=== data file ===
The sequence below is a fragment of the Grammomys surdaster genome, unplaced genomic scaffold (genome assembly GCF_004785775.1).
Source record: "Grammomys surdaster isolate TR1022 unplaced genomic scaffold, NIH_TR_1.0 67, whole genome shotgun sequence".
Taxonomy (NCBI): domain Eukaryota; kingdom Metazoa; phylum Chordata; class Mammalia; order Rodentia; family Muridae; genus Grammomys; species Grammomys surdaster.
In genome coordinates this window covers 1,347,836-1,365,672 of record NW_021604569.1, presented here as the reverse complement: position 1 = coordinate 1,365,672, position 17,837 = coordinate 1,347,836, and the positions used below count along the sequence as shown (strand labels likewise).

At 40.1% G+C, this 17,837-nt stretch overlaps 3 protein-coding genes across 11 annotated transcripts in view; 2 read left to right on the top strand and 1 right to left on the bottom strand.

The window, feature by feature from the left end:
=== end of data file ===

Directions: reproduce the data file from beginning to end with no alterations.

The sequence below is a fragment of the Grammomys surdaster genome, unplaced genomic scaffold (genome assembly GCF_004785775.1).
Source record: "Grammomys surdaster isolate TR1022 unplaced genomic scaffold, NIH_TR_1.0 67, whole genome shotgun sequence".
Taxonomy (NCBI): domain Eukaryota; kingdom Metazoa; phylum Chordata; class Mammalia; order Rodentia; family Muridae; genus Grammomys; species Grammomys surdaster.
In genome coordinates this window covers 1,347,836-1,365,672 of record NW_021604569.1, presented here as the reverse complement: position 1 = coordinate 1,365,672, position 17,837 = coordinate 1,347,836, and the positions used below count along the sequence as shown (strand labels likewise).

At 40.1% G+C, this 17,837-nt stretch overlaps 3 protein-coding genes across 11 annotated transcripts in view; 2 read left to right on the top strand and 1 right to left on the bottom strand.

The window, feature by feature from the left end: